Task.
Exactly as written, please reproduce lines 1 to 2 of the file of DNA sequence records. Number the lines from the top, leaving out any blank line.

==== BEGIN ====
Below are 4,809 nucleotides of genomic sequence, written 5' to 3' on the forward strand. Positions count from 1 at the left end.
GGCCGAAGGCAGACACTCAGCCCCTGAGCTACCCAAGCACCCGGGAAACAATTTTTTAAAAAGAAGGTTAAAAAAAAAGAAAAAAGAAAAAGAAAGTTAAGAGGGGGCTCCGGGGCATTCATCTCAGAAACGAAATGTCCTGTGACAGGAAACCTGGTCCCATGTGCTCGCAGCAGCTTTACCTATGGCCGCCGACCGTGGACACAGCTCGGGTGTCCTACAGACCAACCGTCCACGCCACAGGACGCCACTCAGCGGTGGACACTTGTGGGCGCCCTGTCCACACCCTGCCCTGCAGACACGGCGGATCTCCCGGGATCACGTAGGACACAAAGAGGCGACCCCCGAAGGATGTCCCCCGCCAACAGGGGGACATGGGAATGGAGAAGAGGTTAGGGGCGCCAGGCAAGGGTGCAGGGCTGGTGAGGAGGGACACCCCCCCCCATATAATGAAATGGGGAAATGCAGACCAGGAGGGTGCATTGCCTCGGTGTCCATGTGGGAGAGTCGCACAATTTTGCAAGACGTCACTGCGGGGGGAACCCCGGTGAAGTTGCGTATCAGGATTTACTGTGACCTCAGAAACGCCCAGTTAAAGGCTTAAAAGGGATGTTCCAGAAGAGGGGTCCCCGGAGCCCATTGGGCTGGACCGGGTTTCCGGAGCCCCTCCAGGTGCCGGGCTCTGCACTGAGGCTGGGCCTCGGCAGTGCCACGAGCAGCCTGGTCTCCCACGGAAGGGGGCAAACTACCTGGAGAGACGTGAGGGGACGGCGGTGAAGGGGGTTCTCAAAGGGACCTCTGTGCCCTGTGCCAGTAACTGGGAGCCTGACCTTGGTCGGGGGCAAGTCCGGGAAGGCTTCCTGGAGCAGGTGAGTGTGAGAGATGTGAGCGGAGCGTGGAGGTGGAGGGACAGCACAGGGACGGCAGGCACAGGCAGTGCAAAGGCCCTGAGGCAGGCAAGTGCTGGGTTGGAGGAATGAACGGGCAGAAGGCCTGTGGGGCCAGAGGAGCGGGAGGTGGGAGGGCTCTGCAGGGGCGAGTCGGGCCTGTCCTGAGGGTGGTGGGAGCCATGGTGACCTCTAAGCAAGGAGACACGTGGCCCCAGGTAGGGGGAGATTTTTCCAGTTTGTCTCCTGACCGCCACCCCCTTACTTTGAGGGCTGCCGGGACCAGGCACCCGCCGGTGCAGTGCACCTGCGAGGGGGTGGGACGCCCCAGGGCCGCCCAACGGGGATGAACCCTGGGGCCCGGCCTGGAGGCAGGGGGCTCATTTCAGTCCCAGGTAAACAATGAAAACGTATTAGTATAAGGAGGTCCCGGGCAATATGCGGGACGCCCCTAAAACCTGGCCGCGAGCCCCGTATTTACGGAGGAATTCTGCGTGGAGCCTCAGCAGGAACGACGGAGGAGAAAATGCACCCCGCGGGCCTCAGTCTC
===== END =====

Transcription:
Below are 4,809 nucleotides of genomic sequence, written 5' to 3' on the forward strand. Positions count from 1 at the left end.
GGCCGAAGGCAGACACTCAGCCCCTGAGCTACCCAAGCACCCGGGAAACAATTTTTTAAAAAGAAGGTTAAAAAAAAAGAAAAAAGAAAAAGAAAGTTAAGAGGGGGCTCCGGGGCATTCATCTCAGAAACGAAATGTCCTGTGACAGGAAACCTGGTCCCATGTGCTCGCAGCAGCTTTACCTATGGCCGCCGACCGTGGACACAGCTCGGGTGTCCTACAGACCAACCGTCCACGCCACAGGACGCCACTCAGCGGTGGACACTTGTGGGCGCCCTGTCCACACCCTGCCCTGCAGACACGGCGGATCTCCCGGGATCACGTAGGACACAAAGAGGCGACCCCCGAAGGATGTCCCCCGCCAACAGGGGGACATGGGAATGGAGAAGAGGTTAGGGGCGCCAGGCAAGGGTGCAGGGCTGGTGAGGAGGGACACCCCCCCCCATATAATGAAATGGGGAAATGCAGACCAGGAGGGTGCATTGCCTCGGTGTCCATGTGGGAGAGTCGCACAATTTTGCAAGACGTCACTGCGGGGGGAACCCCGGTGAAGTTGCGTATCAGGATTTACTGTGACCTCAGAAACGCCCAGTTAAAGGCTTAAAAGGGATGTTCCAGAAGAGGGGTCCCCGGAGCCCATTGGGCTGGACCGGGTTTCCGGAGCCCCTCCAGGTGCCGGGCTCTGCACTGAGGCTGGGCCTCGGCAGTGCCACGAGCAGCCTGGTCTCCCACGGAAGGGGGCAAACTACCTGGAGAGACGTGAGGGGACGGCGGTGAAGGGGGTTCTCAAAGGGACCTCTGTGCCCTGTGCCAGTAACTGGGAGCCTGACCTTGGTCGGGGGCAAGTCCGGGAAGGCTTCCTGGAGCAGGTGAGTGTGAGAGATGTGAGCGGAGCGTGGAGGTGGAGGGACAGCACAGGGACGGCAGGCACAGGCAGTGCAAAGGCCCTGAGGCAGGCAAGTGCTGGGTTGGAGGAATGAACGGGCAGAAGGCCTGTGGGGCCAGAGGAGCGGGAGGTGGGAGGGCTCTGCAGGGGCGAGTCGGGCCTGTCCTGAGGGTGGTGGGAGCCATGGTGACCTCTAAGCAAGGAGACACGTGGCCCCAGGTAGGGGGAGATTTTTCCAGTTTGTCTCCTGACCGCCACCCCCTTACTTTGAGGGCTGCCGGGACCAGGCACCCGCCGGTGCAGTGCACCTGCGAGGGGGTGGGACGCCCCAGGGCCGCCCAACGGGGATGAACCCTGGGGCCCGGCCTGGAGGCAGGGGGCTCATTTCAGTCCCAGGTAAACAATGAAAACGTATTAGTATAAGGAGGTCCCGGGCAATATGCGGGACGCCCCTAAAACCTGGCCGCGAGCCCCGTATTTACGGAGGAATTCTGCGTGGAGCCTCAGCAGGAACGACGGAGGAGAAAATGCACCCCGCGGGCCTCAGTCTC